The US cosmeceutical industry is growing by between 10 per cent and 15 per cent a year, almost doubling the pace of the cosmetic industry, according to a recent report by Health World Online.
Cosmeceutical skin care sales alone are growing by up to 10 per cent annually, up from $980 million in 1995 to $1.5 billion in 1999. Combined US and Western European sales of anti-ageing skin care products are estimated at between $140 million to $150 million in 2001, according to analysts at Kline & Co. in New Jersey.
This rapid growth reflects an ageing population's desire for a youthful appearance along with the health-enhancing benefits of natural ingredients. Educated consumers are increasingly opting for skin, hair and sun care cosmeceuticals that satisfy both beauty and health needs.
Since it was established in 1989, Avalon Organic Botanicals of Petaluma, California, has become the fastest growing US cosmeceutical skin care brand, according to current data from California-based marketing information specialist SPINS.
"We take ingredients that are known and recognised as reliable supplements and transfer them into quality dermal delivery," said Melissa Jochim, Avalon's director of training and education. For example, Avalon's Therapeutic Hand & Body lotion is infused with vitamins A, B, C and D and a variety of herbs, many of which are organic.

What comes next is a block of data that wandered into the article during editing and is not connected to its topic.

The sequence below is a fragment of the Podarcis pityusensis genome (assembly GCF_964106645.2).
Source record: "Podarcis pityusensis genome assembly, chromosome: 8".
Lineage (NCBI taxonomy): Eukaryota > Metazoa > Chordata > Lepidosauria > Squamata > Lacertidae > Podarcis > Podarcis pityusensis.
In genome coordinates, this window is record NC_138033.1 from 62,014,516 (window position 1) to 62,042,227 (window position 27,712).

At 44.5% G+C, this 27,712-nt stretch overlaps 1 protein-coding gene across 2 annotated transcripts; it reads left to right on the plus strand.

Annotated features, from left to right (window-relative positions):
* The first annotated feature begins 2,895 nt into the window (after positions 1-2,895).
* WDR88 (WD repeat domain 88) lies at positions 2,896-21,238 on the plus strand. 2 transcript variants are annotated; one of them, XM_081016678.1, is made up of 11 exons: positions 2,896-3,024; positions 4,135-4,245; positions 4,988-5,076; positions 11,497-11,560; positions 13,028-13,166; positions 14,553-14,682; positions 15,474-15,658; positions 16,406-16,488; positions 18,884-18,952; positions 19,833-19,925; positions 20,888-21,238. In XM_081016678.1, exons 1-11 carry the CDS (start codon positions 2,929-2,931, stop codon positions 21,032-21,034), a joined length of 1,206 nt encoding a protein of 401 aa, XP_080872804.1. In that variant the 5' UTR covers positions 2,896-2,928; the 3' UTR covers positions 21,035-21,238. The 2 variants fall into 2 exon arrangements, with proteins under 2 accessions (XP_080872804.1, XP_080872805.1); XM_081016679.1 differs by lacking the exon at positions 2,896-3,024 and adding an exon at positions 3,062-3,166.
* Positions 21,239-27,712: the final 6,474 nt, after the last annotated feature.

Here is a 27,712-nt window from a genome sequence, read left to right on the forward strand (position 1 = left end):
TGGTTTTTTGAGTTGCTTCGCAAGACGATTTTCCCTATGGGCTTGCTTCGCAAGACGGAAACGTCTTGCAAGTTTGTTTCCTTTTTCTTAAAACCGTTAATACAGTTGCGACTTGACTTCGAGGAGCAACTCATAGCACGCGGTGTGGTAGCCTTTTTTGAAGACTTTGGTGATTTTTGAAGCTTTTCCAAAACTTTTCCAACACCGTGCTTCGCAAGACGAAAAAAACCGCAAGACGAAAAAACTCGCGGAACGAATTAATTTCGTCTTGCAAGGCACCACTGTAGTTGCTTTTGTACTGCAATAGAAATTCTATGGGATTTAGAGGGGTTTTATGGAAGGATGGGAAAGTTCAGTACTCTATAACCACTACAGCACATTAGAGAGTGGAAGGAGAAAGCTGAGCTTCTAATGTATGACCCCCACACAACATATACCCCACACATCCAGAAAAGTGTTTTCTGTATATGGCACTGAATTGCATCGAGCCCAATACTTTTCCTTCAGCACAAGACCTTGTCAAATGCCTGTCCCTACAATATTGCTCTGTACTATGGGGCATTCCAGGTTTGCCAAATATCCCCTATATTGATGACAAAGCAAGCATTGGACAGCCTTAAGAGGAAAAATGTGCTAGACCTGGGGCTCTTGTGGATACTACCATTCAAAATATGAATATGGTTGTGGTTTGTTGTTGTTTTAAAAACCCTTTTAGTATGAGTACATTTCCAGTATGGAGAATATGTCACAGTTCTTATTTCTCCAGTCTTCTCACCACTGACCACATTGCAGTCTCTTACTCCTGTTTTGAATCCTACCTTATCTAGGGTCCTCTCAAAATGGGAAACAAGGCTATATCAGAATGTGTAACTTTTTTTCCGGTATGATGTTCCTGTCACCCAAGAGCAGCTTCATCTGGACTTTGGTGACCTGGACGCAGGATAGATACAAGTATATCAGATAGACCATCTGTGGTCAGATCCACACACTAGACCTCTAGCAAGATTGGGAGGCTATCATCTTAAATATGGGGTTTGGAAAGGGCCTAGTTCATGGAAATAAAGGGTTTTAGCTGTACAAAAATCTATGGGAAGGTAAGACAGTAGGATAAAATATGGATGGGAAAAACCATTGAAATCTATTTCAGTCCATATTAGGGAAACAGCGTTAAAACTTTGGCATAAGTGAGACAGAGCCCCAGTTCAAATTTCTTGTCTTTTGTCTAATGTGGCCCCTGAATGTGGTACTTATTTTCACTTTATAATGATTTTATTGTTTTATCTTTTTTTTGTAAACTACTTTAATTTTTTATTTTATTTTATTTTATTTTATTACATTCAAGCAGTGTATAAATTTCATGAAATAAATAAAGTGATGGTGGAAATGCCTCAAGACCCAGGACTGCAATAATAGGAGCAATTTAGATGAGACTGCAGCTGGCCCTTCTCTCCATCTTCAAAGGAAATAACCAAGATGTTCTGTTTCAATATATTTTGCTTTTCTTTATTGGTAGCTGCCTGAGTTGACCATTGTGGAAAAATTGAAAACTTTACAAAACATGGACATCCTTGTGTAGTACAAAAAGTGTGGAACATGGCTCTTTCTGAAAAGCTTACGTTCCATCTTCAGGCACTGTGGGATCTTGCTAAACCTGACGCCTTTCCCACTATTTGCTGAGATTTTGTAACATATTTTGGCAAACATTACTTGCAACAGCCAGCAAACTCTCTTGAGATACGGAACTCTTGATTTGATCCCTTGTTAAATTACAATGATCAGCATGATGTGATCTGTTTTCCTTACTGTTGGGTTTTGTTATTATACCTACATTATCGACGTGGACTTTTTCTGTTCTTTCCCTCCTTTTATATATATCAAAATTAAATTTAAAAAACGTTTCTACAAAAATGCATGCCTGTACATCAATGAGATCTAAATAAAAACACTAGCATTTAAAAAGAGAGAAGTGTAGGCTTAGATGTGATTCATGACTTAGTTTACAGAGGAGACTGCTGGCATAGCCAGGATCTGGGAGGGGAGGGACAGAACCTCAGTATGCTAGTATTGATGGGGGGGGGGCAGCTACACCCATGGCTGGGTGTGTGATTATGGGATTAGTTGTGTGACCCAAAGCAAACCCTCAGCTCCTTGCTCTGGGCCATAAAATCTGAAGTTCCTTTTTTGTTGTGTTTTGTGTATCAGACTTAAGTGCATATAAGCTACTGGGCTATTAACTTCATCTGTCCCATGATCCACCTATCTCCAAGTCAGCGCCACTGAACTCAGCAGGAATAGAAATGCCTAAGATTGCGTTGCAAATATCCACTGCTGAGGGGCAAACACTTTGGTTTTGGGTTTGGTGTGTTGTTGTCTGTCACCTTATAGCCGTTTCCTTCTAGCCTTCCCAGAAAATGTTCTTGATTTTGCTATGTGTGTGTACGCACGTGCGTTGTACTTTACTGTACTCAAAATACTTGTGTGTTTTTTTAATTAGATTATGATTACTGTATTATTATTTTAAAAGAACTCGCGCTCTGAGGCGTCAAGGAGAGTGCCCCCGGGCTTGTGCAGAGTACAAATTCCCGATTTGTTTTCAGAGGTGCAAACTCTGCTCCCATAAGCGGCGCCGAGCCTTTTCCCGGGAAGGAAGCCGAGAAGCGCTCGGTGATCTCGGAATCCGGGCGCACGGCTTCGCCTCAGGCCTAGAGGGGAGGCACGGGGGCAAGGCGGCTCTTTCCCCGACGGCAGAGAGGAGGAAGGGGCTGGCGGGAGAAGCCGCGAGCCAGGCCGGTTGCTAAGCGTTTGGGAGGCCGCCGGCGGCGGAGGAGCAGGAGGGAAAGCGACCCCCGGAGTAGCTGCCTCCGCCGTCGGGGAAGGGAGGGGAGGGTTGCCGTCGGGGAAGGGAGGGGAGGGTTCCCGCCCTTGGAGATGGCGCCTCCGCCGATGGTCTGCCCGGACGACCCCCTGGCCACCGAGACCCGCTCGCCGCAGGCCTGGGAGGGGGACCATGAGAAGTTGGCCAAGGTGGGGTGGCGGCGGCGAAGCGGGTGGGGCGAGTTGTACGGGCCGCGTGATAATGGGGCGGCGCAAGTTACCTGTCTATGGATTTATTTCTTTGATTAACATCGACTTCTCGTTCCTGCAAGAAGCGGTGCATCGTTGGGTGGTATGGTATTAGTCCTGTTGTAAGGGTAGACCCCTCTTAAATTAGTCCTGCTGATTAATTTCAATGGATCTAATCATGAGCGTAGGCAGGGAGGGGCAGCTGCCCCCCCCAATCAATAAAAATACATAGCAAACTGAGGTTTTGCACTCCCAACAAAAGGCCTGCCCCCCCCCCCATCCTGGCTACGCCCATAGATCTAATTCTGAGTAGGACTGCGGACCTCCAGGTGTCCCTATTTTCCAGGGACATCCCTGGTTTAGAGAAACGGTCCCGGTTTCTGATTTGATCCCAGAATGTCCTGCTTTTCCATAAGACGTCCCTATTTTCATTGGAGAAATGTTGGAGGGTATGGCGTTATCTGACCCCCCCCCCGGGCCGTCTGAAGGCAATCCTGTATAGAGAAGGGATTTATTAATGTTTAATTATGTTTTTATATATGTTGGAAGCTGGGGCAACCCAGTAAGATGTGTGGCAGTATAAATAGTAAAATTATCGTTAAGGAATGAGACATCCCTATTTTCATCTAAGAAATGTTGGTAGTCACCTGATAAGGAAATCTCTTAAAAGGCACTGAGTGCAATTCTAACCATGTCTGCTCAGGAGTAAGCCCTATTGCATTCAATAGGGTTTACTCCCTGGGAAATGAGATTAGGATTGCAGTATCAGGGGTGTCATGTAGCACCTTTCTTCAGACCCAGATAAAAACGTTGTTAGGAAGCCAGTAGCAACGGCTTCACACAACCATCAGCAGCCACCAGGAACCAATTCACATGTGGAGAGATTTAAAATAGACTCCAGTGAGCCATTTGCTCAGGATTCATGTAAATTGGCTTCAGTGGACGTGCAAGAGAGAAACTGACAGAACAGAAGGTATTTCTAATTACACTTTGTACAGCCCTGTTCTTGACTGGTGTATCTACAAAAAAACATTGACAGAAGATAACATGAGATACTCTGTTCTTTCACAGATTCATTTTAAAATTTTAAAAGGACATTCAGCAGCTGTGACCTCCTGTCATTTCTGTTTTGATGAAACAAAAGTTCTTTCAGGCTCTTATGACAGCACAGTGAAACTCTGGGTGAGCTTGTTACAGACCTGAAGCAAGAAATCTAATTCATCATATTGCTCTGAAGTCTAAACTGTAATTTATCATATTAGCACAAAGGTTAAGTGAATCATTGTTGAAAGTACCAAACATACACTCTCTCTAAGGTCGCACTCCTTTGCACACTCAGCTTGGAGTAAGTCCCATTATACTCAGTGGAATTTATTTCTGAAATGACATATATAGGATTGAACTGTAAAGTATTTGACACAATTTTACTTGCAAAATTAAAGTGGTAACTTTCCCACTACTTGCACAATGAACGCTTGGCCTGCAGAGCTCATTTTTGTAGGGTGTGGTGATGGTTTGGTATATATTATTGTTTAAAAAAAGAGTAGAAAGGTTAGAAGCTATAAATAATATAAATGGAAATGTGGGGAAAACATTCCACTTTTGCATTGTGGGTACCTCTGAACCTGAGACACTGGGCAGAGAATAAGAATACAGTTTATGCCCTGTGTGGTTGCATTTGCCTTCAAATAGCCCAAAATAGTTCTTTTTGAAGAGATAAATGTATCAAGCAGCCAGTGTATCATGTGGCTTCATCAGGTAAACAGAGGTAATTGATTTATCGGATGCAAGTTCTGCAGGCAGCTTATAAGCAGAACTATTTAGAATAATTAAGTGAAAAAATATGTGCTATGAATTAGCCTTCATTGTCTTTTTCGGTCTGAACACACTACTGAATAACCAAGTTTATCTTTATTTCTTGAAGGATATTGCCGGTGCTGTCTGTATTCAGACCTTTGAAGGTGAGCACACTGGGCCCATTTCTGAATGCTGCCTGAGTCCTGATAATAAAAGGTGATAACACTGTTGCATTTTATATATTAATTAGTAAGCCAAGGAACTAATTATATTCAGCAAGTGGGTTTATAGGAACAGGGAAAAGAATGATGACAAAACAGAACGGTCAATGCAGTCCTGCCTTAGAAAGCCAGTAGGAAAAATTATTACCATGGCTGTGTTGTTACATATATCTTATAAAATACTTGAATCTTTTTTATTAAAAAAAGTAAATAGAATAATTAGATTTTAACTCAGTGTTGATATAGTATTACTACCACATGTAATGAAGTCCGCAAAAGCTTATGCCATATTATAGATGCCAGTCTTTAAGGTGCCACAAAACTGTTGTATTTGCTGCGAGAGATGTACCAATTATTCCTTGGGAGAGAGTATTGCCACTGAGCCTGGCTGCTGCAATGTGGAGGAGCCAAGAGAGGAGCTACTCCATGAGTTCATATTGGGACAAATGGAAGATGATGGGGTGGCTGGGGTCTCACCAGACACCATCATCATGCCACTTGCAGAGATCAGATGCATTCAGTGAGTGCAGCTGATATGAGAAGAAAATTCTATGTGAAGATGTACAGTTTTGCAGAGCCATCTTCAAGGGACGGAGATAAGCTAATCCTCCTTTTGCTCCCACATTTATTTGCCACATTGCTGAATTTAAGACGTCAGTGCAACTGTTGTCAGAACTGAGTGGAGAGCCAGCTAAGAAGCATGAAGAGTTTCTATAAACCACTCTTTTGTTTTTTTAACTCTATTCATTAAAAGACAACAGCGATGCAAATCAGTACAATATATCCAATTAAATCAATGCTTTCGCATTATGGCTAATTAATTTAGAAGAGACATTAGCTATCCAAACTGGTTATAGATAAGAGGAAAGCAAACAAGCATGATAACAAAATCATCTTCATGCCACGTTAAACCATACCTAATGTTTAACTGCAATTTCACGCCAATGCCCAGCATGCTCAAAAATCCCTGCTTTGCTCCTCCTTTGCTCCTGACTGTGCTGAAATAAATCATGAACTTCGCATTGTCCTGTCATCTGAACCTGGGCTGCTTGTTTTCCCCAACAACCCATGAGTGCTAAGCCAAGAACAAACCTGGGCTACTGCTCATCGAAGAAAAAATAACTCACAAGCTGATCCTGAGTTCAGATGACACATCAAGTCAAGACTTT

According to the report, in the anti-ageing creams category, vitamins (especially A, C and E) account for some 65 per cent of the total active ingredients (Co-Q10 accounts for about five per cent), while enzymes, botanicals, proteins, hydroxy acids and polysaccharides are other important ingredients. Enzymes may play a bigger role in skin care in the future because of their antioxidant properties and for their cell regenerative role. For example, Avalon, which has just launched its Co-Q10 wrinkle defence system, saw annual sales grow more than 129 per cent.
Kinetin, a cytokinin antioxidant found in the human body, is now making its way into Revlon and Body Shop products. California-based Senetek, which supplies the patented ingredient for skin care, saw sales of $8.1 million in 2001 from this ingredient alone.